Monday, June 13, 2011

New Carrollton Fails to Stand Behind Optotraffic Cameras in Court

Rich Ladieu had challenged a speed camera citation before, and won, and was ready for another fight.  He had gotten a second citation from New Carrollton, and he had absolute proof he had not.  Rich has a device called a "carchip", basically a mini "flight recorder" which continuously records driving statistics, including speed, and it showed his maximum speed at the time of the March 8th 4:01pm citation was 32mph, not 50mph as shown on the citation.(View Data)

He got to court, but when the judge called his name, nobody from the city of New Carrollton had bothered to come and represent the prosecution.  The judge dismissed his case.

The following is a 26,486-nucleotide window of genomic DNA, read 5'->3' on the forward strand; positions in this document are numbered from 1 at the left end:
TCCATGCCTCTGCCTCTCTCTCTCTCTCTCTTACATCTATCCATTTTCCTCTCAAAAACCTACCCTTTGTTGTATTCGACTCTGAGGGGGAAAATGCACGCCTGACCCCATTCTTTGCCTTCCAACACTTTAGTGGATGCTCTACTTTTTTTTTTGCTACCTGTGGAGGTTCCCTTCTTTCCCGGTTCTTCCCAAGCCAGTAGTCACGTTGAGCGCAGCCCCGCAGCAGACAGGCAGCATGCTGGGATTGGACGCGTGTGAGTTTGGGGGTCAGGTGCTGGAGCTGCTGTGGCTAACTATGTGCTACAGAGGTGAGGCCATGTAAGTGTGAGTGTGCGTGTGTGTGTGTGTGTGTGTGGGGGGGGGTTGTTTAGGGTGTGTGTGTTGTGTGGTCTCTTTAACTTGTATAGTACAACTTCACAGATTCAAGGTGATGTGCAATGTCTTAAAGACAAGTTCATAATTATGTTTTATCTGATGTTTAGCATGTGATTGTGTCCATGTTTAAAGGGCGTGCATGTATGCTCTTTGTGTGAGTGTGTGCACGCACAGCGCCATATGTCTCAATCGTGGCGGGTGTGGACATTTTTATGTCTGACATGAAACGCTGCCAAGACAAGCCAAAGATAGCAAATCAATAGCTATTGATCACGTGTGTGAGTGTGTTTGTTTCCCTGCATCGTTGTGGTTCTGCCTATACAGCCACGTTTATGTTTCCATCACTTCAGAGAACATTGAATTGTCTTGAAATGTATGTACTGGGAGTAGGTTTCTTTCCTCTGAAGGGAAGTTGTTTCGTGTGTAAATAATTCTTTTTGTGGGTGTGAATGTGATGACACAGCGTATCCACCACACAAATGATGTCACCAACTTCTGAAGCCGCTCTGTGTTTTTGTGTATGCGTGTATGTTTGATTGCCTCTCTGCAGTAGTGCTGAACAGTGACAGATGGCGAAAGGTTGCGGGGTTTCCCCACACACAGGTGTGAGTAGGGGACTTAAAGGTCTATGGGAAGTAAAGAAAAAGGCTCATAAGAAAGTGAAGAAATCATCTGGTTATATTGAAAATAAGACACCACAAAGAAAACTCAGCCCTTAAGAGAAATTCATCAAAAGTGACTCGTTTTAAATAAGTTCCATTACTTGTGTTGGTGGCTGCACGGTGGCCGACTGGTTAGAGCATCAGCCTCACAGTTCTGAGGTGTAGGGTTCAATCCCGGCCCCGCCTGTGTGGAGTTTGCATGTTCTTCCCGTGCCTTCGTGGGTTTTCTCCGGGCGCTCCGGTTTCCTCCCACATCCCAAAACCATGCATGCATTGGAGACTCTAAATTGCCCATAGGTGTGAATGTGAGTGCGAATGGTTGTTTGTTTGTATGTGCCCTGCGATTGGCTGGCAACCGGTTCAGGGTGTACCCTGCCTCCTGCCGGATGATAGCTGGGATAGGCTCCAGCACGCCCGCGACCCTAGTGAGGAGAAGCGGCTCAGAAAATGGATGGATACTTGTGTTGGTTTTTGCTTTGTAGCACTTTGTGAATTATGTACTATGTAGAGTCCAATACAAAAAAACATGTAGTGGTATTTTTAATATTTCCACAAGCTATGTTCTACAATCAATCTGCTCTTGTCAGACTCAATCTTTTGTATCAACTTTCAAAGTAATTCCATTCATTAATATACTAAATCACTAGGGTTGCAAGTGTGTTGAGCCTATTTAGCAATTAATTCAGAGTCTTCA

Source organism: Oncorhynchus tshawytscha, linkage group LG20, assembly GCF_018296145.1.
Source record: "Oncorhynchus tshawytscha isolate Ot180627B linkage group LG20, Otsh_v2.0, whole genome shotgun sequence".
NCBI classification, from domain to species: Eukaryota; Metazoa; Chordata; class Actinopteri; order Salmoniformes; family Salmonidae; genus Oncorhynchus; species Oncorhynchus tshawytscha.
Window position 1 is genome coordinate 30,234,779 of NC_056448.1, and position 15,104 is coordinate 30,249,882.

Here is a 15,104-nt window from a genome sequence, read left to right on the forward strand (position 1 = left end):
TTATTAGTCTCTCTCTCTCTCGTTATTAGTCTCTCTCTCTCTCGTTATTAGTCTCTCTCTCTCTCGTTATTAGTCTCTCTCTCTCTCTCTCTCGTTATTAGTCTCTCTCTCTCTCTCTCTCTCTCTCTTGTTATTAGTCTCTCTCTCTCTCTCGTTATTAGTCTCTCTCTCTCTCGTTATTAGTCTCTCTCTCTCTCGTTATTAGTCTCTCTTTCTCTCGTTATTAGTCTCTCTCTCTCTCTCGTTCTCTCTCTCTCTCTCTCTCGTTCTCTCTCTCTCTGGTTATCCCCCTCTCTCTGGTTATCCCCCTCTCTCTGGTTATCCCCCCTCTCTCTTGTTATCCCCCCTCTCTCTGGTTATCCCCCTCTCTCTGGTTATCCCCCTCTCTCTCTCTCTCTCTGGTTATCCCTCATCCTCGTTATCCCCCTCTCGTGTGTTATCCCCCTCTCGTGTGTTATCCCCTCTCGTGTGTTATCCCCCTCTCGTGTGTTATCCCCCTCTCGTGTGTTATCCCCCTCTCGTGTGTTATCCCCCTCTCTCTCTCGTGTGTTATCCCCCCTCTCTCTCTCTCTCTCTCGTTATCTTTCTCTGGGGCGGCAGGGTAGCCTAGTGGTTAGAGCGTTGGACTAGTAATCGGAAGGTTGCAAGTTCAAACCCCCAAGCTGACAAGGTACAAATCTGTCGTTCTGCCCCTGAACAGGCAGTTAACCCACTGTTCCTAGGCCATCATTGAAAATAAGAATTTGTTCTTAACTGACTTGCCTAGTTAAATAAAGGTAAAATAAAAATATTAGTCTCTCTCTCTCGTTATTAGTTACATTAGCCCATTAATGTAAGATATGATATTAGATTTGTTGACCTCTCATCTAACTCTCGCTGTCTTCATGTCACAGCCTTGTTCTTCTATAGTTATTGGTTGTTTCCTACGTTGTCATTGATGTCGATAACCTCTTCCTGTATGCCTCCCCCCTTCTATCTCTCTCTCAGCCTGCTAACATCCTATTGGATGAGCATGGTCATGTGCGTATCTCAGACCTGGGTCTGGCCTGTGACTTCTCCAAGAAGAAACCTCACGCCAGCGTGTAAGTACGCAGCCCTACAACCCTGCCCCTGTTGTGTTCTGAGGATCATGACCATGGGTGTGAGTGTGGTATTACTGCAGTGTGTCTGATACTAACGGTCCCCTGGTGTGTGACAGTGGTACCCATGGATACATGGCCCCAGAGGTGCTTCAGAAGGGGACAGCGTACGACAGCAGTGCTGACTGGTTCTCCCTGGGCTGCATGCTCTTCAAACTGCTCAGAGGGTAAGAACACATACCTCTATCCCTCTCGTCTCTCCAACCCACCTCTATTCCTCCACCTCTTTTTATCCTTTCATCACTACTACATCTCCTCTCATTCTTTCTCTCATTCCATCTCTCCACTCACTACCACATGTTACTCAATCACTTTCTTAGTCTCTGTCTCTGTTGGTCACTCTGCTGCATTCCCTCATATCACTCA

click to enlarge original citation image
Mr Ladieu in fact had prepared a rather excellent proof that the camera, built by Optotraffic/Sigma Space Corporation, was in error.  In addition to the log file from his CarChip, Mr Ladieu also had a composite image similar to those which had been done in the case of reported Forest Heights errors.

Mr Ladieu has stated that his truck is 16 feet long.  Our composite image shows a distance traveled of one truck length PLUS about 3 feet.  Based on that we can estimate a distance traveled of roughly 19 feet.  Given the formula of
   MPH = (Ft Traveled/.4s) * (3600s/hr) / (5280 ft/hr) = 32.5mph
This confirms the speed measurement from the carship, indicating the speed on the citation was off by eighteen mph!  For the speed on the citation to be correct, it would have needed to travel over 29 feet in .4s, which would have been almost 2 full vehicle lengths.  The distance from front-to-front in the images above is nowhere near 2 vehicle lengths.